Who Is She (And What Is She To You)

The small item in my handbag was demanding to be touched, twisted, consumed. But wait a minute. First I needed to stay in line, breathing small clouds in the air, until all leaving passengers had exited the train. I entered the carriage, hopped along the bulky suitcases on their way to catch a plane, and rested down at a window seat, bundled up in the cocoon of my woollen coat.

It was a crowded Thursday evening, and the train was hosting both commuters on their way home as well as travellers leaving the city for the airport. I opened up my leather handbag with the golden zipper, and there it was, smizing at me. A plastic bottle of Merlot, straight from the supermarket, hardly enough for two glasses of wine. Not that I would share it. Not that I would have a glass. A paper espresso cup would do the job. No opener needed either, my hands were twisting the screw cap.

But then the whole thing twisted.

There was a serious lack of opposing force here.

It didn't open.

This was rather embarrassing.

I slid the bottle quietly back in my handbag. And there it stayed for a while, still begging for attention. Demanding to be touched, twisted, consumed.

Transferring onto another train, I arrived at a carriage that was too tired for chatter. The flat landscape, endlessly black, was passing by in a complimentary silence. After some pondering, I decided it was time for take two. Zip. Clenching fingers. Twist. Turn. But again, no result.

This time my endeavours didn't go unnoticed. A man with a short grey beard, neatly dressed in corduroy trousers, who was sitting opposite me with his granddaughter, keenly followed my attempts. I could feel his friend on the other side of the aisle also side-eyeing me. I knew they couldn't resist. 1 The silence would be broken.

"Do you need some help with it?"

"I don't know, but yeah, you can give it a try", I shrugged.

Now his hands were fidgeting with the small plastic bottle. Other eyes in the train started to gaze at our struggle. But as I told you, there was a serious lack of opposing force here. After a minute or two, which felt much longer, his friend stepped in.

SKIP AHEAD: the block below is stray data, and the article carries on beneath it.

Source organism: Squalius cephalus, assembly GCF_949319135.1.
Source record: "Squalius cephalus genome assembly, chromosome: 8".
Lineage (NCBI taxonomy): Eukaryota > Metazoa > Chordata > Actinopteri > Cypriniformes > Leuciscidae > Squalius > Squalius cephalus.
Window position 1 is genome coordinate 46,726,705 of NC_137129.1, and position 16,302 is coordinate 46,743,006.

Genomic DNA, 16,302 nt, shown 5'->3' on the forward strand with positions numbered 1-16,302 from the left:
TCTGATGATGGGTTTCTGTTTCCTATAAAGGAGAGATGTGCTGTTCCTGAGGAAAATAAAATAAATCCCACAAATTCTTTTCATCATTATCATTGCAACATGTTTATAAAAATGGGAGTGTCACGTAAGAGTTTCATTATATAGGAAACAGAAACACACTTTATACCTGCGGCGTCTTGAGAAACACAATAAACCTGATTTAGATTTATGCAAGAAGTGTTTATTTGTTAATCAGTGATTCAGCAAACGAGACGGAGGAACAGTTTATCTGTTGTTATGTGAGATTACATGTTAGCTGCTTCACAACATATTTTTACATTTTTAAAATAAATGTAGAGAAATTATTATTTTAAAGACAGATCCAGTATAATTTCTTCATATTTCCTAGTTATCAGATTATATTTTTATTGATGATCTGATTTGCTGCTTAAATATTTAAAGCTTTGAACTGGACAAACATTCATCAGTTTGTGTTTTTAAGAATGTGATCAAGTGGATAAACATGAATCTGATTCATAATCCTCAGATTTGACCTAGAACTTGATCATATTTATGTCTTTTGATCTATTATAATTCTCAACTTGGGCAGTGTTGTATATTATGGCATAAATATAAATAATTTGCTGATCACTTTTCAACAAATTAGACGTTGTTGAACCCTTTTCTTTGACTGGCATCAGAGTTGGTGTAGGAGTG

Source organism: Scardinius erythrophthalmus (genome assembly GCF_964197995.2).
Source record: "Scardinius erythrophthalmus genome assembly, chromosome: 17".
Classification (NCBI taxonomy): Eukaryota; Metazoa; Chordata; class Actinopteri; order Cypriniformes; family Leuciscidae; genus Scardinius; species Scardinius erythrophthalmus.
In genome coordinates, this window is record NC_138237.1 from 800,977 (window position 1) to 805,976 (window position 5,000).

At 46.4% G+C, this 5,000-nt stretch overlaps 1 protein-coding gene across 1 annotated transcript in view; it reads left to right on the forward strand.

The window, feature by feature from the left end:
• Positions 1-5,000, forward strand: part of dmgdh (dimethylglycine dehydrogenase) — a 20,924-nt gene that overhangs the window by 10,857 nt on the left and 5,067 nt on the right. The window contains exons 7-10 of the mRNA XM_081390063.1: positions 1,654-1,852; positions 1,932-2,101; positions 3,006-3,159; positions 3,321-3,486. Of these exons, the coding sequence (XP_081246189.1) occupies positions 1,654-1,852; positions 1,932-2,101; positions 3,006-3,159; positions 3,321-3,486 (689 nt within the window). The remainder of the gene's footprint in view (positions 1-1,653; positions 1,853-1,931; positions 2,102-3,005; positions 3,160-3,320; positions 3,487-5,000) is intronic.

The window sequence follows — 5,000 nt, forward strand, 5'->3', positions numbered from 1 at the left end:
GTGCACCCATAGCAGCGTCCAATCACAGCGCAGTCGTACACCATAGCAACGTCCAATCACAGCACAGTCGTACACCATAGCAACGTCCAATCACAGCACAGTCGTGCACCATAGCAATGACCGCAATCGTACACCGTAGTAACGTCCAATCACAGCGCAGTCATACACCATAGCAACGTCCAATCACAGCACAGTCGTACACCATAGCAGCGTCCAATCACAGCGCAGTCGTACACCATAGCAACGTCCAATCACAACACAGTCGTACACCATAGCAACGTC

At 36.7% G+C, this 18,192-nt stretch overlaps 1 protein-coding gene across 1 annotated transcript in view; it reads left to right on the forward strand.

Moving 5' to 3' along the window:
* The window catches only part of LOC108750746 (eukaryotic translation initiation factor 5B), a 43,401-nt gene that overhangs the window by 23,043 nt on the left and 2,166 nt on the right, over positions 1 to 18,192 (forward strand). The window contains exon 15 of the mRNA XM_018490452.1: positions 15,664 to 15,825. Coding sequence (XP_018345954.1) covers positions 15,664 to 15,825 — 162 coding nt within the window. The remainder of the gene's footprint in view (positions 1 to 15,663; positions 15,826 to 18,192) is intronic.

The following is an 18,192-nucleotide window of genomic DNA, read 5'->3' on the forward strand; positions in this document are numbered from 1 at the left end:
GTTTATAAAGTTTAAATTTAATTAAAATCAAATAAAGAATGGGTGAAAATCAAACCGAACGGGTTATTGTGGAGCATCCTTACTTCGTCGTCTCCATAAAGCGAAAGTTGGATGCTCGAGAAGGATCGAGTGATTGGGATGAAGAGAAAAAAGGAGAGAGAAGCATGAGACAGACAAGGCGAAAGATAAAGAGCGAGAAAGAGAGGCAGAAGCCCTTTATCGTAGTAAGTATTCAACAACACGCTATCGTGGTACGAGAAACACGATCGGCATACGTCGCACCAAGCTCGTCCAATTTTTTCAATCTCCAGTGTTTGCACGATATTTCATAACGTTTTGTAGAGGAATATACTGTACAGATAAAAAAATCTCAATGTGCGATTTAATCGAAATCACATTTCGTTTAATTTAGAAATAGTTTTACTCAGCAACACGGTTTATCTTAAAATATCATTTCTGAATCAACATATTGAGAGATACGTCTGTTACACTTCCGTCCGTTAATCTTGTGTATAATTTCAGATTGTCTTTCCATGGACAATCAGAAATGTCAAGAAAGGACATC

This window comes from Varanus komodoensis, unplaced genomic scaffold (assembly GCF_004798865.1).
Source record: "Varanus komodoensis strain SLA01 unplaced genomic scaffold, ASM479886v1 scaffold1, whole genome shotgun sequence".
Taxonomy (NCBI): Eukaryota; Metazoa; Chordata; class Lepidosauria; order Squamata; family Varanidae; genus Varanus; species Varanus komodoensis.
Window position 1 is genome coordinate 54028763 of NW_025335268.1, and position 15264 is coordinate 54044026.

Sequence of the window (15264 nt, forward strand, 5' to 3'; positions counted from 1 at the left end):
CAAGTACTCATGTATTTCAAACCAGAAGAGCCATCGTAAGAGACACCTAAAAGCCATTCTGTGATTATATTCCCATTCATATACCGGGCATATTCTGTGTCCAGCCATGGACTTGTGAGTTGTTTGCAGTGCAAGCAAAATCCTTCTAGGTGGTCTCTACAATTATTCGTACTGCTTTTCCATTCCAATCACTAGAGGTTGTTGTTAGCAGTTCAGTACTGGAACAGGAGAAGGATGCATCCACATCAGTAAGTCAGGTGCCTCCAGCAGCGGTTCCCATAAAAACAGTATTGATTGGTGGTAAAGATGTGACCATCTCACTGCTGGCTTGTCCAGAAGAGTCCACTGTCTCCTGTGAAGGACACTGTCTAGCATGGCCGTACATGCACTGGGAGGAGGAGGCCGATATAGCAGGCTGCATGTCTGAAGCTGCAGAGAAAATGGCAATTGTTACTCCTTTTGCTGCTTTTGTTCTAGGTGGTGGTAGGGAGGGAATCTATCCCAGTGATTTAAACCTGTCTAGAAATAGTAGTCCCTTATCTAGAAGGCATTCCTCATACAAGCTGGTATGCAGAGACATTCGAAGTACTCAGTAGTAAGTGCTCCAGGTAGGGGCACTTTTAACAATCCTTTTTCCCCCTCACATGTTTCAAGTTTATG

"Let me try."

And there, the bottle was passed over the aisle, more fingers got involved. To no avail.

"Do you have something sharp with you, like a nail-file?"

Enough now, I thought. Because carrying a handbag didn't mean I would also wander around with a nail-file. And now I wanted the bottle back. By this time, the whole carriage was silently following our trial and error.

"I will do it myself", I demanded.

Bit by bit, I perforated the aluminum with my bicycle key. It took forever. With each scratch and stab, drops of Merlot were coming closer. When the train halted I finally poured my first cup. The onlookers sighed with relief. "Cheers", I mumbled, bouncing off the train with a small jump, into the crowds again. With springy steps I disappeared into the landscape of brightly lit Chinese restaurants, towering bank offices and cars with extra bass. A bedouin of the Rotterdam evening, licking the sour wine off from chapped winter lips, on her way to a lecture. To indulge in all the sensations a city has on offer, one needs to be alone.

One hour later Paul B. Preciado showed an image. The drawing of a bended tree that needs to be fixed is printed on the frontispiece of Orthopaedia, a book from 1743 by French physician Nicolas Andry that is full of instructions for correcting bodily deformations and controlling opposing forces. To straighten up the body is to straighten up life. When straightening, a physical body looks already frightening, with the help of all those perverse apparatuses, then try to imagine what is needed to correct a social body. Or to rectify a spirit. At which anatomy are you looking?

She wears checkered trousers, boots of soft black leather wrapping her ankles, and an off white jumper with a scruffy collar. On the rusty coffee table her hand is resting aside a stack of books and a cafe au lait. The fingers of her left hand are clenching a pen that is clearly ready for action. Everything is so right about this image of poet Rosemary Tonks, but even more convincing than her effortless style of dressing and semi-calculated posture is the determined look on her face. A look that is both deep in thought as it is ready to express these thoughts; the words almost spilling out of her mouth. She'll speak any minute now, through her handwriting on the paper in front of her.

"I have developed a visionary modern lyric, and, for it, an idiom in which I can write lyrically, colloquially, and dramatically", she would say about her style. "My subject is city life – with its sofas, hotel corridors, cinemas, underworlds, cardboard suitcases, self-willed buses, banknotes, soapy bathrooms, newspaper-filled parks; and its anguish, its enraged excitement, its great lonely joys."